I expect the numbers of the Program to fluctuate with the addition of new properties into the Program as well as the unfortunate circumstance of removing properties from the Program that do not comply with renewing their designation. Since taking over the Program in September 2014 and creating a program database that enables us to track each property from their initial designation date and each renewal, as well as sending renewal reminders 90 days, 60 days, and 30 days prior to expiration, renewal compliance has increased by 90 percent. To ensure a level playing field, monthly, properties can be removed for lack of submitting their renewal documentation. There are currently 114 properties with One Palm, 132 with Two Palm, 67 with Three Palm, and six with Four Palm.

7. Do designated properties get more business thanks to HB 7135?

We do not have a set way of tracking this, however, I have noticed an increase in requests from state agencies regarding hotels they would like to use but they may or may not have the Florida Green Lodging designation.

8. Have you found that the map with the properties has been utilized often? 


9. How do you determine if an on-site inspection is needed? Any idea what percentage of designated properties are inspected annually?

All properties will receive an on-site inspection at a minimum at least once every three years to ensure they follow Program requirements as well as verifying initiatives are in place that the property has stated on their Designation Application and/or their Renewal Application. Annually, the target may shift depending on how many inspections the Program plans to conduct based on a variety of factors including EPA Pollution Prevention grant requirements. Additionally, on-site inspections are provided if a property was once removed from the Program and are coming back, there have been staff changes and if the property has requested an on-site inspection to ensure they are complying in addition to looking for potential additional opportunities for improvement.

10. Do you get many guest comments?

Not too many.

11. Briefly explain your work with the Florida Green School Designation Program.

I created the Florida Green School Designation Program which recognizes and designates Florida K-12 schools for their efforts in five areas of sustainable operations. The five areas of sustainable operations are: (1) Communication and Education; (2) Waste Reduction, Reuse and Recycling; (3) Water Conservation; (4) Energy Efficiency; and (5) Air Quality. The Program was mirrored after the Florida Green Lodging Program. Schools can earn different Apple ratings. All schools start at the Green Apple level, then can work their way to either Bronze, Silver, or Gold Apple. I manage the day-to-day operations of the Program as well as conducting on-site technical assistance visits, processing designation and renewal applications, providing technical assistance training to school and district staff. Promoting the Program.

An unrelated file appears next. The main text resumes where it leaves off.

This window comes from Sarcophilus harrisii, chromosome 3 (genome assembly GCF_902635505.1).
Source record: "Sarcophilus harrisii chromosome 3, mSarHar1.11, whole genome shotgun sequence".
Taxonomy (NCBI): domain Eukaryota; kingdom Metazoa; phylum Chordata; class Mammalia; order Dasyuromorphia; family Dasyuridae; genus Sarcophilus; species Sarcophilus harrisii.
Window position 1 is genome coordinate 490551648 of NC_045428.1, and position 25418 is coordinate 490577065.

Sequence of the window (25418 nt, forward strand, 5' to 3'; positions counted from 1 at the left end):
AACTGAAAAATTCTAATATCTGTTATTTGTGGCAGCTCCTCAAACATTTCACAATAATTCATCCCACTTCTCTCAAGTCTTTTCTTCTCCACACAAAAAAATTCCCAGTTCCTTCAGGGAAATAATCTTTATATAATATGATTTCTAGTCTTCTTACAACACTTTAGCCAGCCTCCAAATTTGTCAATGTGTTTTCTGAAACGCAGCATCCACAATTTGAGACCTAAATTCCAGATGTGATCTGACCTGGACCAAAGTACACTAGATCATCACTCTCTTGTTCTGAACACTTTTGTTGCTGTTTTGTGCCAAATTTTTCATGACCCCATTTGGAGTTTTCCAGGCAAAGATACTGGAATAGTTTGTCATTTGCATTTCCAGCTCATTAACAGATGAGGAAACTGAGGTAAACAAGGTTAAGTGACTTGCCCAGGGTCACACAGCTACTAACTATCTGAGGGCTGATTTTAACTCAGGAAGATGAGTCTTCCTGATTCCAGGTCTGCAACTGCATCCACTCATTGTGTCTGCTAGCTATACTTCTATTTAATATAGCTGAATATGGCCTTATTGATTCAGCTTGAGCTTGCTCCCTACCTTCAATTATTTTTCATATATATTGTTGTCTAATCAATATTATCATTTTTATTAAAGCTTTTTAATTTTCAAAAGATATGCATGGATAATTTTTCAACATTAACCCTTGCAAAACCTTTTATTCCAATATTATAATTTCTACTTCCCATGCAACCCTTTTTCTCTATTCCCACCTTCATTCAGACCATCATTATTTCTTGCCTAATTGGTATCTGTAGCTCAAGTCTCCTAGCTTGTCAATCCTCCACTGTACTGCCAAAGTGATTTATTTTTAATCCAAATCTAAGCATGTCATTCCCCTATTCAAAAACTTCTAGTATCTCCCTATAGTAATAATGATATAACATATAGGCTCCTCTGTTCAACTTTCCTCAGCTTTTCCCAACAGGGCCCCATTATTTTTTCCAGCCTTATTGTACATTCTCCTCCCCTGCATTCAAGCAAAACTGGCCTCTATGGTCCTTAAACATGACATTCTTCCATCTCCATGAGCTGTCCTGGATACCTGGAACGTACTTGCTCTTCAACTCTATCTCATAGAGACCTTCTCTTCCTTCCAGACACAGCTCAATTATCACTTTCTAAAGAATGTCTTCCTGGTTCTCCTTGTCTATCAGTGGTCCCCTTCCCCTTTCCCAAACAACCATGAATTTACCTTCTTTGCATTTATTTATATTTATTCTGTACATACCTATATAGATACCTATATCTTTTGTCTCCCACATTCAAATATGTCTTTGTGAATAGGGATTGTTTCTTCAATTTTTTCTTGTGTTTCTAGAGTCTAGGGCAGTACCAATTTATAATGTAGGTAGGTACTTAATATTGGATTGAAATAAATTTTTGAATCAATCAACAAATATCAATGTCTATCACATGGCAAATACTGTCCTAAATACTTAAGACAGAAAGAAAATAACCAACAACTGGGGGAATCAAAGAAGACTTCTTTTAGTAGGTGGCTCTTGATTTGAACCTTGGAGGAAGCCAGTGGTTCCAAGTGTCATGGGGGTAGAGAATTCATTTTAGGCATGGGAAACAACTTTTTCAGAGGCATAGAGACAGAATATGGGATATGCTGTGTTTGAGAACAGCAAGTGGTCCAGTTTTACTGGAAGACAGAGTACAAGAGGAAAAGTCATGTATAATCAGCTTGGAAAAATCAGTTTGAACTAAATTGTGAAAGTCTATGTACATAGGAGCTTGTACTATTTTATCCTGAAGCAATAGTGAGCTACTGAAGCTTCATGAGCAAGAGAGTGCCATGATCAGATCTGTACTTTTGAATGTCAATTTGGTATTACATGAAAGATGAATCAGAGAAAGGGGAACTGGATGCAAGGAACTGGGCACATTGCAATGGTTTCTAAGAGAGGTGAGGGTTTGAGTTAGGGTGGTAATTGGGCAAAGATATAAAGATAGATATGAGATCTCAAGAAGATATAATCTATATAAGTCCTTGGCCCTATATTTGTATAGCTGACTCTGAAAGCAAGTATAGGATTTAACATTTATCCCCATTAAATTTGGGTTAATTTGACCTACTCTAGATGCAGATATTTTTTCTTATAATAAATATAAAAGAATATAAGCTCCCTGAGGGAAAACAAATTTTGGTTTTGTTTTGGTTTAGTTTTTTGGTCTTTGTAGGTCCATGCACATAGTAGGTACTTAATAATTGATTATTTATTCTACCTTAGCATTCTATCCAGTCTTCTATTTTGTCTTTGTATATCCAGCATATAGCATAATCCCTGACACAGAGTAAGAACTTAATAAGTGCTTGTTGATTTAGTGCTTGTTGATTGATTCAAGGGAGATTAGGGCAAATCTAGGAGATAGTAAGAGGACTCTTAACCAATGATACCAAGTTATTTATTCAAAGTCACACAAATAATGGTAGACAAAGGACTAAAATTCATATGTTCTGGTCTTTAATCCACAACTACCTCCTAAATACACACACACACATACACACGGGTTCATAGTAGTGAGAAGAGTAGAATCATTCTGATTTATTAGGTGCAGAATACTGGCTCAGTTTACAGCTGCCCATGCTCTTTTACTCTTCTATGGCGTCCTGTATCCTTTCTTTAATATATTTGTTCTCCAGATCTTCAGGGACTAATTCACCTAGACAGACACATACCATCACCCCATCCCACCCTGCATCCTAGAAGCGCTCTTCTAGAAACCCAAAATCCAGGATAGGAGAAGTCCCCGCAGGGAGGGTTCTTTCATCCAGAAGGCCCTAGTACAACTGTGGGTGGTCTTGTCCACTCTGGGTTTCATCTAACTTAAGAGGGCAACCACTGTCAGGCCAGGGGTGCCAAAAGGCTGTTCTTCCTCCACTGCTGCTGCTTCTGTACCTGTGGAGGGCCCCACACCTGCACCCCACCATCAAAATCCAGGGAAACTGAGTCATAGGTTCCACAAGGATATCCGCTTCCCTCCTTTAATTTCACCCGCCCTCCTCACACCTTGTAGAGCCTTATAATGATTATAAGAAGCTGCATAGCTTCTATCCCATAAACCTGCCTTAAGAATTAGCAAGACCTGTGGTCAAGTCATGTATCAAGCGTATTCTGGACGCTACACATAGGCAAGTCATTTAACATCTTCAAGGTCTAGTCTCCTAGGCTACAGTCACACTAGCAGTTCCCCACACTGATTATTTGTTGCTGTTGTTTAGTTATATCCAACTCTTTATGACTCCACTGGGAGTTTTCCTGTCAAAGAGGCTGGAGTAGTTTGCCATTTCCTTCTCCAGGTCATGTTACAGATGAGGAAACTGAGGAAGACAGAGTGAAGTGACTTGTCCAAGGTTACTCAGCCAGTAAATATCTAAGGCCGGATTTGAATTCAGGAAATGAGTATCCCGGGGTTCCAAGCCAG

All schools that achieve at least a Green Apple designation will receive an invitation to apply for the national Green Ribbon School Award administered by the U.S. Department of Education from the Florida Department of Education. The Program currently has 60 designated schools. Fifty-four have earned a Green Apple rating, two have earned the Bronze Apple, and four the Gold Apple.

12. What do you like most about your work?

I like the opportunity of getting out into the lodging facilities and speaking with the front-line hotel staff regarding their properties’ efforts on being sustainable. I thoroughly enjoy the educational component of the Program. Seeing the progress many of the hotels have made over the years, including those that I remember visiting back in 2009/2010 when they first joined the Program can sometimes leave you speechless. I enjoy how excited they are to show off their efforts, their eagerness to know what more they can do, the unique and creative ways they have incorporated and shared their efforts with hotel guests and the community at-large, and seeing how they highlight the hidden talents of housekeeping and maintenance staff members who eventually move up the ranks into management positions. It is a warm feeling when I remember someone who was just a housekeeper back in 2011 and took an active role in the property starting their Green Lodging journey and then meeting them again many years later at a different property, but this time around, they are the General Manager.

13. Have you always had an interest in the environment and its protection? Was there something or someone that inspired you to go this direction?

I have always had an interest in the environment and its protection since childhood. I would have to give credit to my fourth-grade teacher Ms. Damone who introduced our class to conservationism. It was during that school year in which she stressed the need for us to live in harmony with the environment as well as protect it for future generations to come. It was the mid-1990s and she got our class heavily involved in the Save the Rainforest movement and as a class, we purchased a parcel of the Amazon Rainforest to protect from deforestation. I would also have to credit the City of New York in 1997, when all 59 districts of the five boroughs started recycling the same materials. It was my responsibility to handle all recycling activities at home which included ensuring items were in the appropriate colored bag, blue or green, and ensuring newspapers were bound with cord and knowing the pickup schedule. In addition, the City enabled the Sanitation Department to give homeowners a ticket for not recycling correctly and my mom made it quite clear, she was not paying a ticket for “trash”. I can say this instilled my recycling habits from early on and made me more aware when I was in areas that did not recycle.

Glenn Hasek can be reached at greenlodgingnews@gmail.com.